UAE-based agritech company Veggitech, owned by Saudi-based SNASCO Investments, is studying the possibilities of expanding into Saudi Arabia, a senior executive said.

“The Kingdom of Saudi Arabia is booming, and we see big opportunities to set up a farm in Jeddah, [where SNASCO is headquartered). The project will be built on our own land, which is around 50,000 square metres (sqm),” Rami Nairat, Group CFO, SNASCO Investments told Zawya Projects in an exclusive interview.

“We are in the study phase and are looking at investments between 15 to 20 million UAE dirhams; we are looking at all possibilities such as equity or banks or other options,” he said.

Nairat pointed out that the growth foray is not limited to Saudi Arabia.

Rami Nairat, Group CFO of SNASCO Investments
Rami Nairat, Group CFO of SNASCO Investments
Rami Nairat, Group CFO of SNASCO Investments

“We also see opportunities in countries like India and Pakistan where we can apply our techniques and know-how. This will also help us to produce the same yields with the same specifications but lower manpower costs. Hence, import costs will lower too.”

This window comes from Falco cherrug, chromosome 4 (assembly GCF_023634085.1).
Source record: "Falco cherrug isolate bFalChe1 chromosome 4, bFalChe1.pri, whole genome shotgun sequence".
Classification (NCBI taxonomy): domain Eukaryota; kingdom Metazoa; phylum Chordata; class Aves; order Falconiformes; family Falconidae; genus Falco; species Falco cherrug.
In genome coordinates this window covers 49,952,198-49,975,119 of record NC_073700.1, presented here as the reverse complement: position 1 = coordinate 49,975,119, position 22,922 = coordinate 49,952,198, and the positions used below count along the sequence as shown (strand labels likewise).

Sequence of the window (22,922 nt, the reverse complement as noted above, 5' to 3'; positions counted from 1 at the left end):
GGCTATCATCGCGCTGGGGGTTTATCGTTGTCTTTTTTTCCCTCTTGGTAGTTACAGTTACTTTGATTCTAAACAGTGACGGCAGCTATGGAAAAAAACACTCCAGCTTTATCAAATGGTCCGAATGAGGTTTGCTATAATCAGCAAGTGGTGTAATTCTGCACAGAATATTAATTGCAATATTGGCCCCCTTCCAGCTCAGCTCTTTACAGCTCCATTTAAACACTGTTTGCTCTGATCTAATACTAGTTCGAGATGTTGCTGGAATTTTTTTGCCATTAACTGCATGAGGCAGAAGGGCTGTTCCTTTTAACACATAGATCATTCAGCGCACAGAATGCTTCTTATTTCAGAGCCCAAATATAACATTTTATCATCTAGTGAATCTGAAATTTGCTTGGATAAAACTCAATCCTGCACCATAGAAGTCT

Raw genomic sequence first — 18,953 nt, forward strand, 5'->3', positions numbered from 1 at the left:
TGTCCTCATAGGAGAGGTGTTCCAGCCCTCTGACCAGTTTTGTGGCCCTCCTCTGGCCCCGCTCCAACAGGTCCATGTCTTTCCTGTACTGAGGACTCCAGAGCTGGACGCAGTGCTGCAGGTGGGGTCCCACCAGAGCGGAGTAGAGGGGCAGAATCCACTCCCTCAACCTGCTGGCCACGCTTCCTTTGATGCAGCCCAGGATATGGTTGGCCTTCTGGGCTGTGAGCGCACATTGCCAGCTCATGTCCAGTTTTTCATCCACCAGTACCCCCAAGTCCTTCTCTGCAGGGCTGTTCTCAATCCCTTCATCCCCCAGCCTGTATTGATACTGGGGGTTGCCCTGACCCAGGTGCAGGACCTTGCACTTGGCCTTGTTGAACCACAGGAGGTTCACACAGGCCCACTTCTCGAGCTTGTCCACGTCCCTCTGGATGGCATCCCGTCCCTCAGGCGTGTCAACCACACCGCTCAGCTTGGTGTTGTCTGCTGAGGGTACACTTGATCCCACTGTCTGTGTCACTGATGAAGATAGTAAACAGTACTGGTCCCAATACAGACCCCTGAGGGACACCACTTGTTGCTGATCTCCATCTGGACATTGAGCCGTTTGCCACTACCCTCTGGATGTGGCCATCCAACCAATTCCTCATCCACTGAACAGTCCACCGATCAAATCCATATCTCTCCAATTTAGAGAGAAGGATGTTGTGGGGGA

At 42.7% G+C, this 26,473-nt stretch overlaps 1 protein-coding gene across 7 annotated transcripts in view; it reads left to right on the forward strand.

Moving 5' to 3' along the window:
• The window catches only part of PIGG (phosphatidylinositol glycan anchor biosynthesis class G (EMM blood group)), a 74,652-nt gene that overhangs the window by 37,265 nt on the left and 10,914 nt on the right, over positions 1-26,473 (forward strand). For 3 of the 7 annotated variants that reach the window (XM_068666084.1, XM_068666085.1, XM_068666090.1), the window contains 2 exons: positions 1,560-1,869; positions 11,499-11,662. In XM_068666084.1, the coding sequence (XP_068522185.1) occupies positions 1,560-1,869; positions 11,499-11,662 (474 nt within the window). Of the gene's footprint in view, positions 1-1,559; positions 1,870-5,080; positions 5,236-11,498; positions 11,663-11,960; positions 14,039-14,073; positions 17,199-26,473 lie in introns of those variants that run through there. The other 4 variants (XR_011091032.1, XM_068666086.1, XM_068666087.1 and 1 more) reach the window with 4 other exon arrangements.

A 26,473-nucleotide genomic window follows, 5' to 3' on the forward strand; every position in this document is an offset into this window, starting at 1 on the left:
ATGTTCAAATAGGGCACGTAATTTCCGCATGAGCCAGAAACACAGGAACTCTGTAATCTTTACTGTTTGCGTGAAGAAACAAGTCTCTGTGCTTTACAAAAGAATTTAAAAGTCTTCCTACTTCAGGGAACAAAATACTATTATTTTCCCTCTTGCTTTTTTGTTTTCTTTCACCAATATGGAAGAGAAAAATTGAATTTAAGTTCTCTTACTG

SNASCO Holding’s acquisition of Sharjah-based Veggitech in 2021 marked the Saudi investment company’s first venture into the agritech sector outside the Kingdom.

Nairat elaborated: “Initially, the strategy was to have five farms in six years, but we achieved five farms in two and a half to three years, and we found that the demand is growing year-on-year for our products. Today, we have around 360,000 sqm of productive land. Now we are looking at acquiring one farm a year.”

“Our sales growth is 200 per cent y-o-y and we have so many projects in the pipeline. In future, we plan to add more products to our portfolio of 25 products because the (Veggitech) brand is well-loved and the demand is more than what we can supply.”

The company is also in discussions with the UAE’s Ministry of Climate Change and Environment (MOCCAE) and a leading bank to get funding for a pilot project to implement its new BOT (Build-operate-Transfer) model.

The anticipated population growth in the GCC to 58.3 million by 2030 and 72.3 million by 2050 has prompted a search for food production methods to counter the region's climate challenge, noted Valentina Olabi, Research Specialist at the Gulf Petrochemicals and Chemicals Association (GPCA) in her article titled 'Farming for the Future: Hydroponics' Role in GCC's Path to Food Security.’

According to Nairat, using under-utilised farmland could be a key part of the food security programme in the region. “If you use the right technology and learn the right techniques and knowhow, it will go a long way to improving the food security programme in the region and people will also feel safe,” he concluded.

(Reporting by Sona Nambiar; Editing by Anoop Menon)


Subscribe to our Projects' PULSE newsletter that brings you trustworthy news, updates and insights on project activities, developments, and partnerships across sectors in the Middle East and Africa.